did not try to update state-specific descriptive data through direct contacts with each state because of an expectation of less than a 100 percent response rate in the time remaining and the resulting dilemma of having yet another incomplete database.
Studies undertaken by the National Academy of Sciences (NAS) and the IOM are conducted by expert committees. These committees comprise individuals selected for their expertise who can provide information and insights from all disciplines and social sectors that are important to the topic under study. The IOM committee for this study, which was appointed in the fall of 1993, consisted of 16 members with expertise in medicine, medical sociology, health care policy and research, clinical research, health law, health care administration, state government policy and program administration, consumer advocacy, public health, voluntarism, and the LTC ombudsman program itself. The committee had a broad representation by age, sex, and geographic location.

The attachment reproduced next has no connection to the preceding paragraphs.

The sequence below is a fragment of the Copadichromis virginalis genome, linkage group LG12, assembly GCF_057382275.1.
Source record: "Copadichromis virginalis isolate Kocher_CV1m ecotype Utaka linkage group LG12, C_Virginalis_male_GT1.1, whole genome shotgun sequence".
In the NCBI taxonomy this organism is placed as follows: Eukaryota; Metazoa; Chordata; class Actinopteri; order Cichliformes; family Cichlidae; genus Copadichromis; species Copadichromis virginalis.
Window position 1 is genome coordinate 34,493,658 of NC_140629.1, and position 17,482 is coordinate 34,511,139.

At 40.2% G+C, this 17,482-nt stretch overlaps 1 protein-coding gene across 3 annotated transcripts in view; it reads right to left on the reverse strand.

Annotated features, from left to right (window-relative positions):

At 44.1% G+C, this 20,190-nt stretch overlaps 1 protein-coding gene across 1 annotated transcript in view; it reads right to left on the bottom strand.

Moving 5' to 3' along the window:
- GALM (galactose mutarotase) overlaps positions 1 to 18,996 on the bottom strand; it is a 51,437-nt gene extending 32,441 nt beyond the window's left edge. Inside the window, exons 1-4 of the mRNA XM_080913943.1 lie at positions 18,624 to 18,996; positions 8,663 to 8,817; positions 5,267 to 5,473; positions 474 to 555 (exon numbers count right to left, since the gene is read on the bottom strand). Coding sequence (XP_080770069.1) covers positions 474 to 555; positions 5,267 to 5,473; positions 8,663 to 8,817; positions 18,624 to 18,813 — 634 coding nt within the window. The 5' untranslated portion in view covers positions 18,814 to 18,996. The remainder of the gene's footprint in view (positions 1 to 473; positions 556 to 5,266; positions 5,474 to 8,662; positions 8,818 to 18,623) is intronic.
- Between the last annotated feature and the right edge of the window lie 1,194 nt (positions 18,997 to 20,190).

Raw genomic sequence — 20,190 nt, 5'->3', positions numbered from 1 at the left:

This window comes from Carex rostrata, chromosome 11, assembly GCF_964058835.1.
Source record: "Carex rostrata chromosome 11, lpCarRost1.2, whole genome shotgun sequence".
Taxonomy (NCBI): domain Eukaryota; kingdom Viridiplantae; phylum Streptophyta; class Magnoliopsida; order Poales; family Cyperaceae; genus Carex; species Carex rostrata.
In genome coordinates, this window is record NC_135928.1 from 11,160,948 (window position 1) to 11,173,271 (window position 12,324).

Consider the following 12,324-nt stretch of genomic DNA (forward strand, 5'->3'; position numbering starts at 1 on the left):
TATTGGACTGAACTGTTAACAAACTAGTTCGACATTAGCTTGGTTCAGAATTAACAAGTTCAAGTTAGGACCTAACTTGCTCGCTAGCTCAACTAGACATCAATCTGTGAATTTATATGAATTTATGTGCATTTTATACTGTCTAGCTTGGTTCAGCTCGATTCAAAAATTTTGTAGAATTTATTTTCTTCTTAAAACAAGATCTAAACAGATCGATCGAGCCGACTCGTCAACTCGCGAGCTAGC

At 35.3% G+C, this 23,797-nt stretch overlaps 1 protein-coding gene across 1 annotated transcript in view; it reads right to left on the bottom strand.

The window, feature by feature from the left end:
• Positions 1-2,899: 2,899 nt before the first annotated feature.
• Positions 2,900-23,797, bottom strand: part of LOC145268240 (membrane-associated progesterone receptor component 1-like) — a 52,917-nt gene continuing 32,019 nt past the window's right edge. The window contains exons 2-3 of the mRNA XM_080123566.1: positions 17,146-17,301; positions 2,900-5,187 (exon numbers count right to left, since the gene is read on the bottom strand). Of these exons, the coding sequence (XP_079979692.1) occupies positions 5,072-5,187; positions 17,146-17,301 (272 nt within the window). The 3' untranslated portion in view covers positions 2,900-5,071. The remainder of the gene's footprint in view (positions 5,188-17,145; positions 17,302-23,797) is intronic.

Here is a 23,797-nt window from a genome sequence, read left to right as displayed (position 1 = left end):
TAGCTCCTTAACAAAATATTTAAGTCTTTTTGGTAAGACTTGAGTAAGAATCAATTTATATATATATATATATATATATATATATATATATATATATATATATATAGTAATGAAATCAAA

The Older Americans Act (OAA) Amendments of 1992 specified that specific organizations and constituency groups that have interests in the LTC ombudsman programs be consulted regarding the effectiveness study. To that purpose, early in the study the IOM appointed a technical panel composed of a former LTC ombudsman and one representative from each of the following groups: the National Association of Area Agencies on Aging, the National Association of State Long-Term Care Ombudsman Programs, the National Association of State Units on Aging, the National Long-Term Care Ombudsman Resource Center, and the National Senior Citizens Law Center. Throughout the study, the committee turned to individuals on the technical panel for assistance. Table C.1 lists the technical panel members and their affiliations.